M&A Leveraged Loan Pricing Establishes a Covid-Era New Normal
(Bloomberg) -- A consensus is forming on how much companies should pay to raise leveraged loans for M&A in Europe, after a cluster of deals including jumbos for Masmovil Ibercom SA and ThyssenKrupp Elevator.
That will help underwriting banks price their next deals as M&A discussions ramp up again following the dislocation of the second quarter.
M&A loans are more richly-priced than the ultra-cheap debt available before the Covid pandemic struck. Borrowers coming to market in the last few weeks are paying margins in the mid- to high-400 basis points with discounts to par of two to three points.
In January, margins were often below 400 basis points and many deals priced at par. But the new levels aren’t so rich as to make funding for new buyouts unfeasibly expensive--as long as the credit story is sound, says a banker who’s pitching for fresh M&A and asked not to be identified.
Those from tougher sectors are offering extra, for example construction chemicals firm Skyscraper Performance. That loan, which is yet to be finalized, lines up with Boels Verhuur NV from early June. But whereas Boels had to pay up despite carrying double-B ratings, Skyscraper is solidly in the single-B camp, indicating that pricing has come down in the past month.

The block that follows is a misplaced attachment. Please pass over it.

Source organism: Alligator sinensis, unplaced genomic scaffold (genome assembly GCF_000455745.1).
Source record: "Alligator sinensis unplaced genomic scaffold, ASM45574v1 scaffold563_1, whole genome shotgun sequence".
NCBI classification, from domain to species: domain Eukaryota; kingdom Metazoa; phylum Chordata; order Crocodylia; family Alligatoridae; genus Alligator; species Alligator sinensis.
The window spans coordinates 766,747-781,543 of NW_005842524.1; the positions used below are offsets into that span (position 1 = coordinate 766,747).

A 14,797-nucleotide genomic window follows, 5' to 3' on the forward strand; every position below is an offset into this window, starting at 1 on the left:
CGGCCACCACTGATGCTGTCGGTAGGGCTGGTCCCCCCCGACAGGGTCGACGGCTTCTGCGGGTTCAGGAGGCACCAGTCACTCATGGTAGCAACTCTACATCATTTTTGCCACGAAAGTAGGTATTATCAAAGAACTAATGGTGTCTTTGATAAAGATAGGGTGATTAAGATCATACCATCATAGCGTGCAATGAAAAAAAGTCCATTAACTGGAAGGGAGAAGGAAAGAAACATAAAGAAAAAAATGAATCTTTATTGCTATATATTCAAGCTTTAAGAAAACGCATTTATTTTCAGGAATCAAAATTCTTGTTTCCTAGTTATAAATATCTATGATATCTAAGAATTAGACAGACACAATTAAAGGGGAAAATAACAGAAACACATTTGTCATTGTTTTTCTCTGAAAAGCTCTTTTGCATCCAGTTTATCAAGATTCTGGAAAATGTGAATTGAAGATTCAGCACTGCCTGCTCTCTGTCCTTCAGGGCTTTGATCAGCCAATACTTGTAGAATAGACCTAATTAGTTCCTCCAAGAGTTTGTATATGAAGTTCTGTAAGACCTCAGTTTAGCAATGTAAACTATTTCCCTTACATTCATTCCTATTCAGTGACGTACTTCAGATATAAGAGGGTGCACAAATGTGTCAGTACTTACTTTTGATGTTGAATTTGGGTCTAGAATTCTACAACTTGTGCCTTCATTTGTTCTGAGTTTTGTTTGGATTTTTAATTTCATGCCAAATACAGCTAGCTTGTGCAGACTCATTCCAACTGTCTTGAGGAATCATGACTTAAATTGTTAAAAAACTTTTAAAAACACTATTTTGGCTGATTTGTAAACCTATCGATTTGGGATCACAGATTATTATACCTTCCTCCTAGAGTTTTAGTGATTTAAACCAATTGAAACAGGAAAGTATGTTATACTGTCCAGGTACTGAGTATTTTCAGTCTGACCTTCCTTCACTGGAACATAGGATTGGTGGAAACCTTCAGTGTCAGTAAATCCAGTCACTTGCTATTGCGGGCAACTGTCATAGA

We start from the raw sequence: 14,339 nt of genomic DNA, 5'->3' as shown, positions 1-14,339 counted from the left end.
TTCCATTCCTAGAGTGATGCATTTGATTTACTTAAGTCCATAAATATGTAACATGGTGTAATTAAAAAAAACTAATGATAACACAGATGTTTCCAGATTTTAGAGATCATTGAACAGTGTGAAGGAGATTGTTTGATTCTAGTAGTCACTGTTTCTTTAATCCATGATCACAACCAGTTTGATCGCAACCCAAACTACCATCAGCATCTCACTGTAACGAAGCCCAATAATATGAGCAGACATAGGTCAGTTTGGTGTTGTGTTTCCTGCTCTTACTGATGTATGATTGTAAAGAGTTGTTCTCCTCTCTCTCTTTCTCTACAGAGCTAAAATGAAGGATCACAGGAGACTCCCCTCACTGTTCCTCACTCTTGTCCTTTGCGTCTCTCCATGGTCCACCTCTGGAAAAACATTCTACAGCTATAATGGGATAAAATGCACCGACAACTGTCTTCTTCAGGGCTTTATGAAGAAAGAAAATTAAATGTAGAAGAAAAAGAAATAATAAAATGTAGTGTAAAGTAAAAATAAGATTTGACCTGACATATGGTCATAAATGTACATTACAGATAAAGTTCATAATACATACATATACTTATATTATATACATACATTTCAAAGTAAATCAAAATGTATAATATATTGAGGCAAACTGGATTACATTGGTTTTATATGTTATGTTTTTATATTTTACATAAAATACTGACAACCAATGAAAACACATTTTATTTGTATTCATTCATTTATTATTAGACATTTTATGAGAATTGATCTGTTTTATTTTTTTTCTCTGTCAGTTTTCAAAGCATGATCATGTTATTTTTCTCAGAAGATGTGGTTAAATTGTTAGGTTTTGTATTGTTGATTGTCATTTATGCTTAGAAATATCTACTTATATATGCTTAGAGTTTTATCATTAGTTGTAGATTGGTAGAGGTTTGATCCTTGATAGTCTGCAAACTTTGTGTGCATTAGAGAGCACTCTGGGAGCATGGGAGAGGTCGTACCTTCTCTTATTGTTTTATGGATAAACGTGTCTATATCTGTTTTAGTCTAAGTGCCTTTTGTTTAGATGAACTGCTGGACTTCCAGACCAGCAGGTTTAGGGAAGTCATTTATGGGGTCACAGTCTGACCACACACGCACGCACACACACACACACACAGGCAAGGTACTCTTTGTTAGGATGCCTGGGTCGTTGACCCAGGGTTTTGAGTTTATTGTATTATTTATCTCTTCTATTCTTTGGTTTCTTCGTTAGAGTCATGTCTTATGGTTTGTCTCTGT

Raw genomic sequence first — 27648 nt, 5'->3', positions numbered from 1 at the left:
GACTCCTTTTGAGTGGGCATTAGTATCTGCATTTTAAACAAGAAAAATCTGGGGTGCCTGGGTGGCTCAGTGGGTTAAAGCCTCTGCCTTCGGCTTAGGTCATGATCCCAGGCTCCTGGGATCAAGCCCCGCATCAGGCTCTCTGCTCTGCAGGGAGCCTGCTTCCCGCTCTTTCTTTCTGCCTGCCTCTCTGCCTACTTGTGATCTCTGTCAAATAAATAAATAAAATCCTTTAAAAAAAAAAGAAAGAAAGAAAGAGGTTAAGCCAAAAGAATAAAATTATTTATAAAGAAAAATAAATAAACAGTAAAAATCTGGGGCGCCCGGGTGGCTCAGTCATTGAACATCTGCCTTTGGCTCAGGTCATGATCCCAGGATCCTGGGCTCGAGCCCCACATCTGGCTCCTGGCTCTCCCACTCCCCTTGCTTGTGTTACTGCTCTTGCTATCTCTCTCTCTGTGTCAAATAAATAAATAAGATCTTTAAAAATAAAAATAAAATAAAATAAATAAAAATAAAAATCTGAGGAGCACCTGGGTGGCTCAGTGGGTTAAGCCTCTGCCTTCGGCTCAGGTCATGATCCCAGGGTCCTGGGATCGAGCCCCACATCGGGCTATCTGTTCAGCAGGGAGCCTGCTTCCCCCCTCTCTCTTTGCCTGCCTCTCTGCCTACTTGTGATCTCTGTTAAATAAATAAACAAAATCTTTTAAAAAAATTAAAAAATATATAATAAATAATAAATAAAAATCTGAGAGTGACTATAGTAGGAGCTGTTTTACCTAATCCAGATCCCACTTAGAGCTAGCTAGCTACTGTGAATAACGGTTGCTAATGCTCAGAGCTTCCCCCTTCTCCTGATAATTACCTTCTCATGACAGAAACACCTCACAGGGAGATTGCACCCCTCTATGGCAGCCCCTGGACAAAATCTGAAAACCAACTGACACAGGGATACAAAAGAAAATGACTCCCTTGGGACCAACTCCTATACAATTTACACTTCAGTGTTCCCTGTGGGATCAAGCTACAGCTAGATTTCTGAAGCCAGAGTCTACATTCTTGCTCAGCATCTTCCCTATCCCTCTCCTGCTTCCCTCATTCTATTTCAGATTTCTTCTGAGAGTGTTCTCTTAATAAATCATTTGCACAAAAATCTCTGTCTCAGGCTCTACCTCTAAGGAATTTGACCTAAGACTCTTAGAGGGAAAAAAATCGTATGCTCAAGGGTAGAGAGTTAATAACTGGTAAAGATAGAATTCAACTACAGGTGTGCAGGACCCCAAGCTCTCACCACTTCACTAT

The loan market won’t necessarily suit all borrowers, however: companies rated B3/B- may turn to direct lenders or the bond market for M&A funding. That’s because CLOs, which make up about half of Europe’s loan buyer base, want better-rated credits to balance out the slew of Covid-related downgrades.
(Ruth McGavin is a leveraged finance strategist who writes for Bloomberg. This analysis and her observations is her own and not intended as investment advice.)
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